Budgeting and planning lead to financial freedom!

Not many people like the idea of being “on a budget”; we’d all prefer to spend our money spontaneously. But planning and budgeting are some of the easiest things we can do to help ensure our hard-earned money gets used on the things that give us the most joy.

TFO Phoenix employee Tabitha Daly would love to go back and tell her teenage self that “bad habits take time to break, and good habits take time to build.” Getting in the habit of budgeting at a point in life when it isn’t critical will make it easier later when you might have to count every penny. When Tabitha got her first part-time job, she was excited to have her own money and even more excited to have the freedom to spend it the way she wanted. Budgeting wasn’t necessary because she didn’t have many expenses at the time. However, once she got to college and had to pay for school, money became much tighter. It was a significant adjustment for her to have to go from freely spending every dollar to a “track every penny” budget. Today, she feels if she had developed disciplined planning and budgeting habits earlier in life, she would have had a far less stressful financial experience during college.

Tabitha’s point is an important one to understand. When you are living under your parents’ roof, you don’t have nearly as many required expenses. But as you become more independent, finances begin to get complicated. If you develop planning habits early on, budgeting to help use your money wisely will feel far easier.

TFO Phoenix employee David Bloom also came to realize the importance of having a “game plan” for his money. Early in his professional life, he started to incur larger lifestyle expenses, such as rent, car payments, and travel, without having a plan or truly knowing his budget. These larger expenditures ultimately led to credit card debt, little savings, and a lot of anxiety about his finances. If he could go back in time, he would use a simplified budget to better understand what he could afford and what he could not. Putting a proper budget into action would have helped him prioritize and develop a plan for future expenses, such as travel, without incurring additional debt and the related interest costs and stress that go along with it.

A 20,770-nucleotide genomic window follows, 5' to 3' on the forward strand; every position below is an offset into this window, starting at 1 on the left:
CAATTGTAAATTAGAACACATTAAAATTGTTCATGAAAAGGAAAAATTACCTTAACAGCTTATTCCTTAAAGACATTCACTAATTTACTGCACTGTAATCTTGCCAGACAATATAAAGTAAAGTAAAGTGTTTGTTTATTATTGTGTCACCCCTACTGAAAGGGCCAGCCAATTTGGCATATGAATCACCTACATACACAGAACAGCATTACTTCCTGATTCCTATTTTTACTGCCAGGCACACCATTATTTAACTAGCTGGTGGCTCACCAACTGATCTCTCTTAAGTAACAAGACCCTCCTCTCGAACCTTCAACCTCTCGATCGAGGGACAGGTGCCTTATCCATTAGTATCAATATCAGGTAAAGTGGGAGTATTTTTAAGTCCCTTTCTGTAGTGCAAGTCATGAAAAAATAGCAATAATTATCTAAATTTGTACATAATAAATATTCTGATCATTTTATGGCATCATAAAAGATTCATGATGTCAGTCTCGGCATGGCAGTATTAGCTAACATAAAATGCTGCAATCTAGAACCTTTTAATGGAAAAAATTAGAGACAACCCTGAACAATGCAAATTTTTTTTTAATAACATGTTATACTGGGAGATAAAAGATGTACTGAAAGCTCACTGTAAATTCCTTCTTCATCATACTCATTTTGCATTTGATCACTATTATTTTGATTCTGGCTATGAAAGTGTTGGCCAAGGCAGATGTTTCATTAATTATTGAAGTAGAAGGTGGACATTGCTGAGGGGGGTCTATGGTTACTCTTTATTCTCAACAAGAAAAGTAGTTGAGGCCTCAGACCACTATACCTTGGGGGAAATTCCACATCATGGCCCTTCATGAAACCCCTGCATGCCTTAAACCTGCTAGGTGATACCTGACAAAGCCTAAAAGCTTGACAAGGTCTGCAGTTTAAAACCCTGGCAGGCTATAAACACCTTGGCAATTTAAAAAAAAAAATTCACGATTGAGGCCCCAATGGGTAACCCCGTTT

If someone gave you $800, what would you do with it? How much rent might that cover? Could it make for a nice addition to your travel fund? A year ago, I reviewed my own spending habits and quickly I realized I was spending an average of $1,139 annually at local coffee shops over the past few years. And that did not include the occasional breakfast sandwich. While I love my gourmet coffee, I realized this was one area where I could make an impactful change in my own budget. I bought a Keurig machine and now I spend less than $1.50 for 2 cups of coffee per day. While I admit I occasionally miss my Cinnamon Dolce Latte, I’m excited about having the extra $850 to spend each year on other things!

Today, there are plenty of technological tools such as Mint, PocketGuard and You Need a Budget that can make budgeting and tracking easy. Whatever approach you decide to take, having a plan for how you spend your hard-earned money will help you make better decisions and put you on a path to achieve financial freedom.

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